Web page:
📌 20 de Novembro, 2023

Systemd: Hidden Gems for a Better Linux

Informática · Linux

📌 20 de Novembro, 2023

Systemd: Hidden Gems for a Better Linux

Informática · Linux

Systemd is incredibly versatile and most people, including myself, are unaware of its full potential. Despite its usefulness, it is often overlooked due to controversy and the current state of things when it comes to software development. Begin today your journey thought Systemd’s capabilities and discover how to efficiently manage systems with fewer processes than traditionally required.

I still find it a solution desperately looking for a problem to solve. Yes, you can control loads of dependencies, but you could already do that with the init scripts.

TheInsane42 @ lemmy.world

Systemd does a lot more than that – it solves tons of painful issues and provides a cohesive ecosystem of tools to manage Linux systems. Here are a few examples:

Yes, you read it right, Systemd can be used to create full fledged containers very much like LXD/LXC!

Managing Your Network

I’m struggling with networkd hysteresis (…) toggling the interface down and then back up does not (…) clear up the configuration, and setting the interface up does not reconfigure the interface. I have to run reconfigure for that. (…) what would the equivalent of ifdown and ifup be? This kind of feature would be useful for me to test config changes, debug networking issues, disconnect part of the network while I’m making some changes, etc.

dr_robot @ lemmy.world

That’s a valid issue and while systemd-networkd was designed for persistent configurations there are a few options:

  • systemctl reload systemd-networkd and networkctl reload. If you change units on the filesystem a systemctl daemon-reload is required before the previous commands;
  • networkctl commands such as reloadreconfigureupdown and renew. Read more about them here;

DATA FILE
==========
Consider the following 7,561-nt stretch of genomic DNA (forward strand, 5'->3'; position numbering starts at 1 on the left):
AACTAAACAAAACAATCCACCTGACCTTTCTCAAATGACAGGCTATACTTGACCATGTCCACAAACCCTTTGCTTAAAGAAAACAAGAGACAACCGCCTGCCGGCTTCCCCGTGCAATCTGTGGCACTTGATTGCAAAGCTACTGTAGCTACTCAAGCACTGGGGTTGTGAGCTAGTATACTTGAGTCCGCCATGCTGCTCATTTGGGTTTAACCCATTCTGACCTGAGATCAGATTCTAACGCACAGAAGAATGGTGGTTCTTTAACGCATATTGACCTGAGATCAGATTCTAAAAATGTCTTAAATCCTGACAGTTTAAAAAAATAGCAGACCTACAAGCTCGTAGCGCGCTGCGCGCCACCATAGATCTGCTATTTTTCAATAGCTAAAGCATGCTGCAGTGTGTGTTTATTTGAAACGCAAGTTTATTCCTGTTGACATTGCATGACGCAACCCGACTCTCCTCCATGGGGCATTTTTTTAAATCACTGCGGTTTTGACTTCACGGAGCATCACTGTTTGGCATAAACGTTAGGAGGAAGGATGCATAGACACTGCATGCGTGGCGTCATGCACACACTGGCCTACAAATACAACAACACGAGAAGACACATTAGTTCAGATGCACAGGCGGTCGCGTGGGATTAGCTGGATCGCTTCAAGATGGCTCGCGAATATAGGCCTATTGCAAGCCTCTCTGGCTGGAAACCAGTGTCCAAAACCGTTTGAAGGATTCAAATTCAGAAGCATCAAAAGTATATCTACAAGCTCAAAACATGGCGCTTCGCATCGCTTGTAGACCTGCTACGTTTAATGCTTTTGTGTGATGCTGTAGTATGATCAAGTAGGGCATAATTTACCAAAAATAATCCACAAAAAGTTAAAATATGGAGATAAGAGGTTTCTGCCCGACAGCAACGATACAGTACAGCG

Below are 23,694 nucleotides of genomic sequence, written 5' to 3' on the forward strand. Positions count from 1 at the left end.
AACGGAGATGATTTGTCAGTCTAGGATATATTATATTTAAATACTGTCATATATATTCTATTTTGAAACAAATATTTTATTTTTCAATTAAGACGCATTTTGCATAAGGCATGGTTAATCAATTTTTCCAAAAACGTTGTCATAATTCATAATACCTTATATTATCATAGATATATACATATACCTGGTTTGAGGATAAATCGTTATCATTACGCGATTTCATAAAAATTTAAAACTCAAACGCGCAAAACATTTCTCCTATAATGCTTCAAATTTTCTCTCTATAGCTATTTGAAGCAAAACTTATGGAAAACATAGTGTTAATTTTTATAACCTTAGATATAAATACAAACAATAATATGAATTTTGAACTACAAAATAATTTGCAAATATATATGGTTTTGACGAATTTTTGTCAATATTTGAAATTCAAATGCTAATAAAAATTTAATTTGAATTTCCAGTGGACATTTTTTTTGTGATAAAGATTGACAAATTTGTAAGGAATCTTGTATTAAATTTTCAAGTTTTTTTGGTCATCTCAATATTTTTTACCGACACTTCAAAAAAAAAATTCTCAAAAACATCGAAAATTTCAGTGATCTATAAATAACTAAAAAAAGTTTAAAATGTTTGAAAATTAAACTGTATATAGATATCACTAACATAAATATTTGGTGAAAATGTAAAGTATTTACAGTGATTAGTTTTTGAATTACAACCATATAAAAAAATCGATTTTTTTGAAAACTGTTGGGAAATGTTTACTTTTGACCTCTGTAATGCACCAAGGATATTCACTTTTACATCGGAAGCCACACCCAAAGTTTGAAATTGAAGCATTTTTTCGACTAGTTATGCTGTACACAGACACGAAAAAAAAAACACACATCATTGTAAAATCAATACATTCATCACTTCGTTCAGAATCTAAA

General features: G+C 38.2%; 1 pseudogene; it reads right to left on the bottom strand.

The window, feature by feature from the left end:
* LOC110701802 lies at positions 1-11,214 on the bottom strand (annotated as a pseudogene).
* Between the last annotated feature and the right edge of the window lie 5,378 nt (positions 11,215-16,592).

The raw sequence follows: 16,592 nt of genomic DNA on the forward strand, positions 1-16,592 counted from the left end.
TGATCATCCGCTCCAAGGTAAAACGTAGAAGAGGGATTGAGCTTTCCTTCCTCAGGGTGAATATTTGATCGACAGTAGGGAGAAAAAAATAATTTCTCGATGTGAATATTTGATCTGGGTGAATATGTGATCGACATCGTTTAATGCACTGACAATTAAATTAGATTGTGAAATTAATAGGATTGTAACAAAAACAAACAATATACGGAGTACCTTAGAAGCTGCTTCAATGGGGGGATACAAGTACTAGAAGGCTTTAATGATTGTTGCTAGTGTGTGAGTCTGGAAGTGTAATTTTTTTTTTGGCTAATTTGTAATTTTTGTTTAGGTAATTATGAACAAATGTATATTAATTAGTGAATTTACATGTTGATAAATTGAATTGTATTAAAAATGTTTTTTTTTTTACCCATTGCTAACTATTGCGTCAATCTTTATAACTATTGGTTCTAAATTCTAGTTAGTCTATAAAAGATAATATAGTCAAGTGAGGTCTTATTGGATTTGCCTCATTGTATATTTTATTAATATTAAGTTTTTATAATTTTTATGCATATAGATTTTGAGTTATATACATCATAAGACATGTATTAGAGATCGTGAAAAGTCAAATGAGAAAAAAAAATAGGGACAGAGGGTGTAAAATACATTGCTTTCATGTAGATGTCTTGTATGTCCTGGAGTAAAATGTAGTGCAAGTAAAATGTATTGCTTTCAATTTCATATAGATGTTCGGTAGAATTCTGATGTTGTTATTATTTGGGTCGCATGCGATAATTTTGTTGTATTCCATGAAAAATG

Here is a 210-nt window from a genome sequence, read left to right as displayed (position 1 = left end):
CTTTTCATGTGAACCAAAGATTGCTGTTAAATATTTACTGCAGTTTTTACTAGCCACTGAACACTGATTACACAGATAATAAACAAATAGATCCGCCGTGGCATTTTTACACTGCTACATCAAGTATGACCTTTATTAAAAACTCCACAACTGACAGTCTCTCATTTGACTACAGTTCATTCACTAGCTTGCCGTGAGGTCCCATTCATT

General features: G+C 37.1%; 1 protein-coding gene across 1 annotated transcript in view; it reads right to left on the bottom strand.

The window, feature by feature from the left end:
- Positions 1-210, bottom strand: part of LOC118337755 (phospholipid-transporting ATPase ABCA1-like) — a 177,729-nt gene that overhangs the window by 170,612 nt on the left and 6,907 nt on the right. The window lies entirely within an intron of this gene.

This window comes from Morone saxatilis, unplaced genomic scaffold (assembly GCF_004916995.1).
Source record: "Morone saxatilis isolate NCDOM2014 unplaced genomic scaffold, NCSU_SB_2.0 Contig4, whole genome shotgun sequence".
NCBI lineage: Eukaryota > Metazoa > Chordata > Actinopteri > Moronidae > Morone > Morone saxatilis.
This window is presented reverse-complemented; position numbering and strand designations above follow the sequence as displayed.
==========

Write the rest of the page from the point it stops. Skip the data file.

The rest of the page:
• Temporary / volatile runtime units: manually drop a config under /run/systemd/network/ it will apply until you reboot the machine;
  • Transient scope units: those are kind of supersede temporary units as they are managed through a D-Bus interface so 3rd party applications can manage systemd. They don’t seem to work right now for network, but this allows you to change unit options dynamically.

In most cases you can have multiple network setups in /etc/systemd/network but only bring them online when required.

Network Online?

I hate systemd with a passion, as the refuses to wait for networking when you haven some service specified to be started After networking.

TheInsane42 @ lemmy.world

If you apply what is written at “Cut the crap! How do I make sure that my service starts after the network is really online?” it will work. This will ensure that all configured network devices are up and have an IP address assigned before the service is started.

Then I don’t understand why maintainers all keep using network.target.

TheInsane42 @ lemmy.world

Most services are able to dynamically accommodate networking changes and act accordingly. It’s rare to have services where we really need addresses and a proper link on startup. For those special cases, as described, you need to enable systemd-networkd-wait-online.service and include After=network-online.target + Wants=network-online.target in your service.

Programs should be designed to detect and react to networking changes, both Apache and Nginx are good examples of software that does that. There some cases such as “stuff” that needs to bind to non-existent IPs at boot (before networking) that can be dealt with ipv4.ip_nonlocal_bind and net.ipv6.ip_nonlocal_bind as described here.

It is important to also understand what “network up” really means a few other details: https://systemd.io/NETWORK_ONLINE/

Network Time Made Easy

NTP is a must have and while most systems come with chrony systemd also has you covered for NTP:

apt purge chrony
systemctl enable systemd-timesyncd.service

Now edit /etc/systemd/timesyncd.conf and add your favorite time servers:

FallbackNTP=0.debian.pool.ntp.org 1.debian.pool.ntp.org 2.debian.pool.ntp.org 3.debian.pool.ntp.org

Now a few useful commands to work with NTP time:

timedatectl set-ntp true  # update the time
hwclock --show            # show the current time in your hardware clock / UEFI
hwclock --systohc         # update the hardware clock with the system time we got from NTP

It was easy wasn’t it?

Fast and Secure DNS Resolution

Traditionally people are used to a bunch of nameserver entries at /etc/resolv.conf and while it works it doesn’t provide any security (encrypted DNS, query validation etc) nor does it provide efficient caching. Systemd can do it better with systemd-resolved.